Representatives of the groups and international organizations have denied the charges and accused Israel of trying to silence criticism of alleged human rights abuses.

In July, nine EU member states said Israel hasn’t backed up its allegations and that they will continue working with the targeted groups.

“These accusations are not new and Israel failed to convince even its friends,” Jabarin said.

Shawan Jabarin, director of the al-Haq human rights group, at the organization’s offices in the West Bank city of Ramallah, October 23, 2021. (AP Photo/Majdi Mohammed)

Jabarin said “neighbors and strangers” who were nearby during Thursday’s raid had opened the office in Ramallah as soon as the Israeli forces left, and that al-Haq’s staff were inside and resuming their work.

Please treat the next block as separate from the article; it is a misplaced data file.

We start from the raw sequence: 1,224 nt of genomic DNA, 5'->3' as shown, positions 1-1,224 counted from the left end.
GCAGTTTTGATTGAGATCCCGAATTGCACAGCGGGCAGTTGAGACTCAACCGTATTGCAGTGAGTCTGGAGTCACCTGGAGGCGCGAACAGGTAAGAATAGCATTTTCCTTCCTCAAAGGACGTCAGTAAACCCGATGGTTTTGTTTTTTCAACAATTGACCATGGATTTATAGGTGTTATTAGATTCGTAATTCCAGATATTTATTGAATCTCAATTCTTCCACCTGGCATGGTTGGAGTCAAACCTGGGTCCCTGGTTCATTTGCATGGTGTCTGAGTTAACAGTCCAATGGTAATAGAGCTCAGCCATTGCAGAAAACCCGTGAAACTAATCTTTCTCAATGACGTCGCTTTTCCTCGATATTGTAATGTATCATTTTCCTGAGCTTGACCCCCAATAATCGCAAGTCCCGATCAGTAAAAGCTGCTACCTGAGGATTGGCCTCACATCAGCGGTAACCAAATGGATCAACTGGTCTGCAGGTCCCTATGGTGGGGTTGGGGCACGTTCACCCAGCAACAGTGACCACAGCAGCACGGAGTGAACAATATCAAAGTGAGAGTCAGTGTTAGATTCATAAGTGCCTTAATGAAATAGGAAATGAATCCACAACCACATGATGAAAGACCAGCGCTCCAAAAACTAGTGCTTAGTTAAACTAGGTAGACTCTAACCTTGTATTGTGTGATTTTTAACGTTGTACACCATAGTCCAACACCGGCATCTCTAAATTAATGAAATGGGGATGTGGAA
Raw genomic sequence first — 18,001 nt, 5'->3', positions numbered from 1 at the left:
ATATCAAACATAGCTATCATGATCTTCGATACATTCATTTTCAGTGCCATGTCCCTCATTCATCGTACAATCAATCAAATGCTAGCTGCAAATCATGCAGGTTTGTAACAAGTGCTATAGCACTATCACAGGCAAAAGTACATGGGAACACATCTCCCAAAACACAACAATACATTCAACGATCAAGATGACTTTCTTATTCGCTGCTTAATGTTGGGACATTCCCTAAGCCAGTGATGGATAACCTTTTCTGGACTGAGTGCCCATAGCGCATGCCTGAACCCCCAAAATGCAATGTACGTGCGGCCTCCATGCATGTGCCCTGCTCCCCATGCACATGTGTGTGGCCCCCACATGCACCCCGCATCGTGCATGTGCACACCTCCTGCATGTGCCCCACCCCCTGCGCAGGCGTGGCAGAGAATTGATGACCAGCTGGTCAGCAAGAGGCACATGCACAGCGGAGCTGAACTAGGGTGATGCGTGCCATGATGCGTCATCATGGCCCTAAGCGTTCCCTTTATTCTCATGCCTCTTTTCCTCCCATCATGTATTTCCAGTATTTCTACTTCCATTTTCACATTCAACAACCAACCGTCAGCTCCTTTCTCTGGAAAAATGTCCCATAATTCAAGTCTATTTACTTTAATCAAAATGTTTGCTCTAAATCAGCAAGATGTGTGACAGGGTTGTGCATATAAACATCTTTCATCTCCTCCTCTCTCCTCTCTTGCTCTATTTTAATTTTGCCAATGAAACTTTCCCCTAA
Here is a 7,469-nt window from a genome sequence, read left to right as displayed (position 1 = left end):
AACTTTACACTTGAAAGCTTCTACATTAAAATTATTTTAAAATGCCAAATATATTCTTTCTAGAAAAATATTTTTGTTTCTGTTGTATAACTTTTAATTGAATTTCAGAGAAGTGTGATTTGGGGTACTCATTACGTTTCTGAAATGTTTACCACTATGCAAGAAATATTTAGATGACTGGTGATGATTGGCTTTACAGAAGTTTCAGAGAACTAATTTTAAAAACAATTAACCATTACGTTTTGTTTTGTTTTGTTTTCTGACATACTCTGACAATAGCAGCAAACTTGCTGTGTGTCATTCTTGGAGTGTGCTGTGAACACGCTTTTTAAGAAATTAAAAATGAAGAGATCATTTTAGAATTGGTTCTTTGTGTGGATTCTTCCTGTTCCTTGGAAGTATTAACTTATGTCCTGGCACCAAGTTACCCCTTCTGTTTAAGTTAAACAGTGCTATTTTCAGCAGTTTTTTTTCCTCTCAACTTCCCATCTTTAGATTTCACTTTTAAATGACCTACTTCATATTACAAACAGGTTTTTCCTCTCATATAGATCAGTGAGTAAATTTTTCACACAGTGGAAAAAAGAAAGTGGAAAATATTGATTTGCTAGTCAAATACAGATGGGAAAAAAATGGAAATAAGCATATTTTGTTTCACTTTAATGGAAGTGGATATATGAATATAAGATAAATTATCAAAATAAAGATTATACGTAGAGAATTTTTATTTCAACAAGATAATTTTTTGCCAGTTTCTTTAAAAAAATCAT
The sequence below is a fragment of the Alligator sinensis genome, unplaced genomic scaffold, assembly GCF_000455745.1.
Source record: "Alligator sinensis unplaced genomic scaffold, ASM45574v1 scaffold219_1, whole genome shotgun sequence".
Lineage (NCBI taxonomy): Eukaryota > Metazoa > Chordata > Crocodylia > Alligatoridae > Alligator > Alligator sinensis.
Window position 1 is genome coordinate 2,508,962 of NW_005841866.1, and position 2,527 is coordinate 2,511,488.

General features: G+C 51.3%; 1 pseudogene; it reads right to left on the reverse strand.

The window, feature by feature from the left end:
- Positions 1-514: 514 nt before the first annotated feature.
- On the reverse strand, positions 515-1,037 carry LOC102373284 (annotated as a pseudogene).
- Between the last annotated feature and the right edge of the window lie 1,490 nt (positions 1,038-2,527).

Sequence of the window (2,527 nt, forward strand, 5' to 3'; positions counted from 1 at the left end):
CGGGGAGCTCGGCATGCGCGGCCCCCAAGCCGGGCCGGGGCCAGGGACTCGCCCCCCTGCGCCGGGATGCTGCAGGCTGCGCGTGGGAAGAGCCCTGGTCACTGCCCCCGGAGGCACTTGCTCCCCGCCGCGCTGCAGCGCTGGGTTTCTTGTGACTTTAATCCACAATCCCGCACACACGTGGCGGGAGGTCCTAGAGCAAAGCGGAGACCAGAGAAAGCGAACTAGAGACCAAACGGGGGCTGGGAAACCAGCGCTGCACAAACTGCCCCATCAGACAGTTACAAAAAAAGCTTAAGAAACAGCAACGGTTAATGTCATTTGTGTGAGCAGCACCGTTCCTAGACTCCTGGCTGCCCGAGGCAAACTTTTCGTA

“We don’t take permission from any Israeli military or political official. We are proceeding, encouraged by our belief in the accountability and the international law,” he said.

The PA described the closure of the organizations as a “dangerous escalation” and said it was “an attempt to silence the voice of truth and justice.” Hussein al-Sheikh, a senior Palestinian official, said the PA will appeal to the international community to reopen the institutions.

The Israeli Yesh Din rights group said Thursday’s raid should “worry anyone who values ​​human rights.”

“Yesh Din calls on the countries of the world to intervene in order to stop Israel’s political persecution against Palestinian human rights organizations, which is intended to justify the continuation of the crimes of occupation and apartheid in the West Bank,” it added.